32 Horror Movies Based on Books That Are Just as Terrifying
It's no secret that some of the scariest horror movies of all time were adapted from some truly terrifying books. The master of horror novels, Stephen King, has practically had his entire library transferred to the big screen, but there are some great horror authors whose names you may never have heard. Before you pick your next read, take a look at the books that inspired your favorite scary movies, and make sure you've caught up with all the horror movies based on true stories!
You know what's funny about 2007's The Mist? Literally nothing. It's a horrific story of a mysterious mist that takes over a town, leaving one group of residents stranded in a grocery store. It's insanely grim, and it features one of the bleakest twists in horror movie history. Sound like a good read to you? Great, you should definitely check out The Mist, Stephen King's 1980 novella that the movie is based on.
When you hear someone say "candyman," do you think of a friendly guy who works at the local candy shop, or do you think of an urban legend who murders people with hooks and has a mouth full of bees? If you're in the latter group, you may be interested to learn that the 1992 film is based on a short story called "The Forbidden," by Clive Barker.
Stir of Echoes
If 1999's Stir of Echoes paranormal horror flick gave you goosebumps, you should check out the inspriation, Richard Matheson's 1958 novel. The book version, A Stir of Echoes, may not feature shirtless Kevin Bacon, but it's just as freaky.
Two years before the movie came out, Scott Smith published The Ruins. Both the movie and the book follow a group of young friends who get on an adventure through the Mexican jungle, only to stumble upon some sacred ancient ruins. Not only are the locals pretty pissed, the ruins themselves are possessed by an evil force.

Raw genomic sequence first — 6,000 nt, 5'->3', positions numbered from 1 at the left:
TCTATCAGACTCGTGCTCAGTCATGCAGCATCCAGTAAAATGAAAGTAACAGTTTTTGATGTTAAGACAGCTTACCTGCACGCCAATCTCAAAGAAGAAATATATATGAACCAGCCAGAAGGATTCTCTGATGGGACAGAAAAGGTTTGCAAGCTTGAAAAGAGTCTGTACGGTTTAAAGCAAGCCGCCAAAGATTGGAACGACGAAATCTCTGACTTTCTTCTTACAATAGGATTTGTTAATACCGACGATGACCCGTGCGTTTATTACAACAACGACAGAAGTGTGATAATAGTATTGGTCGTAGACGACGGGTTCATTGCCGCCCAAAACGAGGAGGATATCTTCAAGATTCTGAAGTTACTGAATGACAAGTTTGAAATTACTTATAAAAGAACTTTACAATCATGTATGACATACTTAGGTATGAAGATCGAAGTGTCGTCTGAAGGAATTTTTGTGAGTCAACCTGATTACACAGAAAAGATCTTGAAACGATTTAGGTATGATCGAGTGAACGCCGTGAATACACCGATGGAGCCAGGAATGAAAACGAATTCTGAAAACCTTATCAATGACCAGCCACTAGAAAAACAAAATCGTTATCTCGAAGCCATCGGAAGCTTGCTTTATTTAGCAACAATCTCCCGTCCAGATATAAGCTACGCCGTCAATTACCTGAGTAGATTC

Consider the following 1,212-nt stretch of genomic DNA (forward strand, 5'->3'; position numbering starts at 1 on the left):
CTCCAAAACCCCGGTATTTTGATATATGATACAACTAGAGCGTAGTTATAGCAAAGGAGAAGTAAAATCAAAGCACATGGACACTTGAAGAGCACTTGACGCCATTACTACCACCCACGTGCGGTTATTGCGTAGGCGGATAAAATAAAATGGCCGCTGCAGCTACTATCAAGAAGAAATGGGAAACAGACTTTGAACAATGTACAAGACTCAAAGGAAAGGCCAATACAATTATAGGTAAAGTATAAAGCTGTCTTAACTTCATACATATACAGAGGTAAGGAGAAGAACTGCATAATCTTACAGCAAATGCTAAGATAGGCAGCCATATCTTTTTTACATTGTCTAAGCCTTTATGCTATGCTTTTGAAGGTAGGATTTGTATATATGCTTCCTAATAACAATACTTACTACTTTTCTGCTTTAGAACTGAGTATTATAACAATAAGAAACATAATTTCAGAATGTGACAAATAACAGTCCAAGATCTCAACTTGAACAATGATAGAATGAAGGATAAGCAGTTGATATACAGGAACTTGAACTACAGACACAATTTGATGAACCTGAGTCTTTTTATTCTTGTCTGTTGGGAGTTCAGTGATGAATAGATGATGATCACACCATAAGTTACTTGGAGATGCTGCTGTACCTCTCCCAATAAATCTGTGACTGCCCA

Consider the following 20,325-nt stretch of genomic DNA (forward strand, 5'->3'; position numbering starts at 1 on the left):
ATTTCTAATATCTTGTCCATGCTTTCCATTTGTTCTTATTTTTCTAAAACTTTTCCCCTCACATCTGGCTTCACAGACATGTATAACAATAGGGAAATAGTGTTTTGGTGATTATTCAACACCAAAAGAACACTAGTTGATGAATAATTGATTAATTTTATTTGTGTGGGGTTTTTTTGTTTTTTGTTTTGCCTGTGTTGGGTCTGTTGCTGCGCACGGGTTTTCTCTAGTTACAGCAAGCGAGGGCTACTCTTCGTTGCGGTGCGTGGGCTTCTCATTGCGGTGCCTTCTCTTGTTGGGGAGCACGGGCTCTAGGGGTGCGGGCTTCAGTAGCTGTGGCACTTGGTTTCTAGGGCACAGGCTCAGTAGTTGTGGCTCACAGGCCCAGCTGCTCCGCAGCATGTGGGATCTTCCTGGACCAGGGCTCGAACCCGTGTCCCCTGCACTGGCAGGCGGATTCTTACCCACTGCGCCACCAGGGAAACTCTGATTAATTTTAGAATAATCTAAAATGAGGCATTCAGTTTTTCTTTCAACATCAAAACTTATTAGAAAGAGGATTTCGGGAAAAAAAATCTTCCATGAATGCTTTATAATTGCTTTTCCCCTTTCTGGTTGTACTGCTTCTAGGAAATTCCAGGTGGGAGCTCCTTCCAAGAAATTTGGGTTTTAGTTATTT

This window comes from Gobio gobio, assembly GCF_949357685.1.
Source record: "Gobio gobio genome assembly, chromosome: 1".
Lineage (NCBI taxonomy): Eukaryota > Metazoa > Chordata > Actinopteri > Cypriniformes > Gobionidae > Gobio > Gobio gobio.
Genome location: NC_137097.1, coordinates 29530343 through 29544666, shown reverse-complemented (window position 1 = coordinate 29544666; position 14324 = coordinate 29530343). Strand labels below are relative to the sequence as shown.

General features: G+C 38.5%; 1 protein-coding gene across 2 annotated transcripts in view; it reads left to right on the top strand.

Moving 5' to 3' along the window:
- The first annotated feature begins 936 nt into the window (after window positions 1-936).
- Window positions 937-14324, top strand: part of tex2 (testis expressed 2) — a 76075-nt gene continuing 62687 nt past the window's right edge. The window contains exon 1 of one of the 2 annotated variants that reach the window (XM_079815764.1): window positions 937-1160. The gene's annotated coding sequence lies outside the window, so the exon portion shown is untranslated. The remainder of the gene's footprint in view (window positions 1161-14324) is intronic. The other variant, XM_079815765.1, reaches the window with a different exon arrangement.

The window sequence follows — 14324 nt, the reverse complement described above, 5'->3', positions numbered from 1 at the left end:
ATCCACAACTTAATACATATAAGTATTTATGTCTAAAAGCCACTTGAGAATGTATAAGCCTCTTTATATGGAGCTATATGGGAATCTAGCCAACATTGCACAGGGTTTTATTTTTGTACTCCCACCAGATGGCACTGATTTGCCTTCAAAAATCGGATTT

Gore Verbinski's frightening 2002 film served as a catalyst for American adaptations of Japanese horror films. Even before the original foreign film was released in 1998, the story of a killer video tape (LOL, video tapes) was giving people heart attacks in book form: Koji Suzuki's 1991 novel Ring inspired both movies.
As the film's original poster boasts, Jaws is based on "the terrifying no. 1 bestseller" by Peter Benchley. Benchley wrote the novel after being inspired by stories about Frank Mundus, a shark fisherman known as "Monster Man."
Remember this 1999 film starring Liam Neeson, Catherine Zeta-Jones, Owen Wilson, and Lili Taylor? It's a remake of a 1963 film, which is based on The Haunting of Hill House by Shirley Jackson. Published in 1959, the book centers on a group of people who go agree to stay at an old house that may be haunted. (Spoiler alert: it is very haunted.)
Not only did Clive Barker bring the Candyman to life, he also invented the nightmare-inducing Cenobite known as Hellraiser. Barker published the novella The Hellbound Heart in 1986, and the following year, Hellraiser hit theaters. It spawned a series of sequels, but none of the films can compete with the short novel that inspired the franchise.
The Wicker Man
OK, 2006's The Wicker Man may not have terrorized your soul — sorry, Nicolas Cage — but the 1978 novel by Robin Hardy and Anthony Shaffer might. The two actually wrote the novel after their 1973 horror film of the same name, expanding on the story presented in the film.
Anyone who has seen Misery knows it is virtually impossble to get some of those torture scenes out of your brain, and the same goes for the book. Stephen King released Misery in 1987, and it only took three years for the movie, which won Kathy Bates an Oscar, to come out.
Dreamcatcher is one of Stephen King's strangest books, and it become one of his most bizarre movie adaptations in 2003. Morgan Freeman, Thomas Jane, Timothy Olyphant, and Damian Lewis star in the movie about a group of friends who go camping but end up in the middle of an alien invasion. Farting plays a big role in this story. Seriously.
Invasion of the Body Snatchers
Donald Sutherland, Brooke Adams, and Jeff Goldblum starred in 1978 alien horror movie, but before it hit the big screen, then and in 1956 (when the original film was released), The Body Snatchers was a revolutionary science fiction book by Jack Finney. Even if you haven't seen the films or read the book, you're probably familiar with the plot: aliens begin to take over the bodies and minds of ordinary people.